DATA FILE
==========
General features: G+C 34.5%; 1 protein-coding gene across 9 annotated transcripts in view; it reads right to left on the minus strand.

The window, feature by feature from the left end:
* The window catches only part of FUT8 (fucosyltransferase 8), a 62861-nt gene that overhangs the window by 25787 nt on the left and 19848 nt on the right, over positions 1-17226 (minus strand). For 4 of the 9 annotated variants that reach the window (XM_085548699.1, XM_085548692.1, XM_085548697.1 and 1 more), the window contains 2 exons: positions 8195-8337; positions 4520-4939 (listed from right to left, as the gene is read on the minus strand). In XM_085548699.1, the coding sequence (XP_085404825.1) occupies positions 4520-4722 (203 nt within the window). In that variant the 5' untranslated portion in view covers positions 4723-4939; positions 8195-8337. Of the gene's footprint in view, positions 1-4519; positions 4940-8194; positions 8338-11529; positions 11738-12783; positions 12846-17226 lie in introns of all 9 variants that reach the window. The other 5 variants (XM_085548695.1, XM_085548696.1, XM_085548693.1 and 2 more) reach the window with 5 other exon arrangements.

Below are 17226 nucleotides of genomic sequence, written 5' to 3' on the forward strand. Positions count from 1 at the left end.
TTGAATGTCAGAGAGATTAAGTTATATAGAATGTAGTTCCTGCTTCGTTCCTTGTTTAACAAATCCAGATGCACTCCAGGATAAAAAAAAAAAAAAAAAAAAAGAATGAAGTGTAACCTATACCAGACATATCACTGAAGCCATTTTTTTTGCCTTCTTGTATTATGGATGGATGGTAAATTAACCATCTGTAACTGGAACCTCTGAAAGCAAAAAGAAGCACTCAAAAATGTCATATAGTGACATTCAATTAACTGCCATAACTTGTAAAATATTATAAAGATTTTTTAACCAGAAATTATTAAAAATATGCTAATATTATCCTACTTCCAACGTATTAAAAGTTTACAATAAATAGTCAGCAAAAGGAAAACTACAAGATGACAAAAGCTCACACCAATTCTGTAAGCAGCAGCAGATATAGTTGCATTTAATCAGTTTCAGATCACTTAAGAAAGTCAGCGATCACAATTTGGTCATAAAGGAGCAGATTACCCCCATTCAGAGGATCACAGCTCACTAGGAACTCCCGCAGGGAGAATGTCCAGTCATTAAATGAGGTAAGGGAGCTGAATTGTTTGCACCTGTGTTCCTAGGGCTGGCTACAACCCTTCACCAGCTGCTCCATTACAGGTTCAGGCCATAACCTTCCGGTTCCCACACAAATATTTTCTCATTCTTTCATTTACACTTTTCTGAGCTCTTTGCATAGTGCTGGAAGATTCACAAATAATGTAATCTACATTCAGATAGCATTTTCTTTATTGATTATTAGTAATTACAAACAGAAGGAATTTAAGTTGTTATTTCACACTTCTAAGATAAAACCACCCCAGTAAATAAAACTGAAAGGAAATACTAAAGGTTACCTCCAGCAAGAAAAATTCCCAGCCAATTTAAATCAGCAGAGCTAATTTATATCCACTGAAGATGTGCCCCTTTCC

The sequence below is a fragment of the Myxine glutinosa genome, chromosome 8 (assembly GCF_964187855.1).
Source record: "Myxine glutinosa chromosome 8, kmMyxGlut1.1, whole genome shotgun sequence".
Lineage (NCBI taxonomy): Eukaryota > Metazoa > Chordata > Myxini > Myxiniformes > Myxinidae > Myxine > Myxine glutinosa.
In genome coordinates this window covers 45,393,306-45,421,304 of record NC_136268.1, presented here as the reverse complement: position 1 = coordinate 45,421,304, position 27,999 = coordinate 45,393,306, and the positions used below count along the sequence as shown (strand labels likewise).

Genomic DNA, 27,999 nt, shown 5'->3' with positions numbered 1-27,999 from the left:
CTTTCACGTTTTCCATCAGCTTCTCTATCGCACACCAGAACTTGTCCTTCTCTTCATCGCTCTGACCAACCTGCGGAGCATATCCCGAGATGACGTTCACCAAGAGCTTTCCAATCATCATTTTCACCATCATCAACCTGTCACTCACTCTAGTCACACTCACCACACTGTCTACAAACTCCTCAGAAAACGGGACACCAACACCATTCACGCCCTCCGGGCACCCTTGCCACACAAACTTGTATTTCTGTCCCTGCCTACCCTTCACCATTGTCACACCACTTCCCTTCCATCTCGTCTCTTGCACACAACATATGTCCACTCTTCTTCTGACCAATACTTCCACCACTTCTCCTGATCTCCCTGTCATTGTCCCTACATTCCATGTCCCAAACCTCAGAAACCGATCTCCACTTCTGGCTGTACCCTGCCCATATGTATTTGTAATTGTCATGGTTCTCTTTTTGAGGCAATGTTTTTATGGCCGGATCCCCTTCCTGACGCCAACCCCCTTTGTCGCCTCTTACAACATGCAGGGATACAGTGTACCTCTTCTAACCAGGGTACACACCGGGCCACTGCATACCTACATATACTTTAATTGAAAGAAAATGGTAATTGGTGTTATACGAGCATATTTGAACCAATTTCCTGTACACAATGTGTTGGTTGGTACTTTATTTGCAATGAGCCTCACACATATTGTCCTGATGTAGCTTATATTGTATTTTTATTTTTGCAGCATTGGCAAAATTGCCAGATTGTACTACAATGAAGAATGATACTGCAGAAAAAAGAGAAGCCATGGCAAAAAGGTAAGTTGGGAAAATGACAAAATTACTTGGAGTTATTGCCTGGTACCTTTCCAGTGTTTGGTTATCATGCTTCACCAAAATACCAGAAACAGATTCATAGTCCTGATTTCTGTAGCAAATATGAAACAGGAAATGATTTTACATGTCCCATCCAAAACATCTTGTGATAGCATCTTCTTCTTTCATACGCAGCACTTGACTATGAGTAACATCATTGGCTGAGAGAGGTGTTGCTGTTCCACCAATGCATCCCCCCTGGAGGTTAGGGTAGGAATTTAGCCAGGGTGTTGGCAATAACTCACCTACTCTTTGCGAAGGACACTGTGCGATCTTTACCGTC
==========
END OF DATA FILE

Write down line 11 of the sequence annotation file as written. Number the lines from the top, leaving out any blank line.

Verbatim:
CTTTCACGTTTTCCATCAGCTTCTCTATCGCACACCAGAACTTGTCCTTCTCTTCATCGCTCTGACCAACCTGCGGAGCATATCCCGAGATGACGTTCACCAAGAGCTTTCCAATCATCATTTTCACCATCATCAACCTGTCACTCACTCTAGTCACACTCACCACACTGTCTACAAACTCCTCAGAAAACGGGACACCAACACCATTCACGCCCTCCGGGCACCCTTGCCACACAAACTTGTATTTCTGTCCCTGCCTACCCTTCACCATTGTCACACCACTTCCCTTCCATCTCGTCTCTTGCACACAACATATGTCCACTCTTCTTCTGACCAATACTTCCACCACTTCTCCTGATCTCCCTGTCATTGTCCCTACATTCCATGTCCCAAACCTCAGAAACCGATCTCCACTTCTGGCTGTACCCTGCCCATATGTATTTGTAATTGTCATGGTTCTCTTTTTGAGGCAATGTTTTTATGGCCGGATCCCCTTCCTGACGCCAACCCCCTTTGTCGCCTCTTACAACATGCAGGGATACAGTGTACCTCTTCTAACCAGGGTACACACCGGGCCACTGCATACCTACATATACTTTAATTGAAAGAAAATGGTAATTGGTGTTATACGAGCATATTTGAACCAATTTCCTGTACACAATGTGTTGGTTGGTACTTTATTTGCAATGAGCCTCACACATATTGTCCTGATGTAGCTTATATTGTATTTTTATTTTTGCAGCATTGGCAAAATTGCCAGATTGTACTACAATGAAGAATGATACTGCAGAAAAAAGAGAAGCCATGGCAAAAAGGTAAGTTGGGAAAATGACAAAATTACTTGGAGTTATTGCCTGGTACCTTTCCAGTGTTTGGTTATCATGCTTCACCAAAATACCAGAAACAGATTCATAGTCCTGATTTCTGTAGCAAATATGAAACAGGAAATGATTTTACATGTCCCATCCAAAACATCTTGTGATAGCATCTTCTTCTTTCATACGCAGCACTTGACTATGAGTAACATCATTGGCTGAGAGAGGTGTTGCTGTTCCACCAATGCATCCCCCCTGGAGGTTAGGGTAGGAATTTAGCCAGGGTGTTGGCAATAACTCACCTACTCTTTGCGAAGGACACTGTGCGATCTTTACCGTC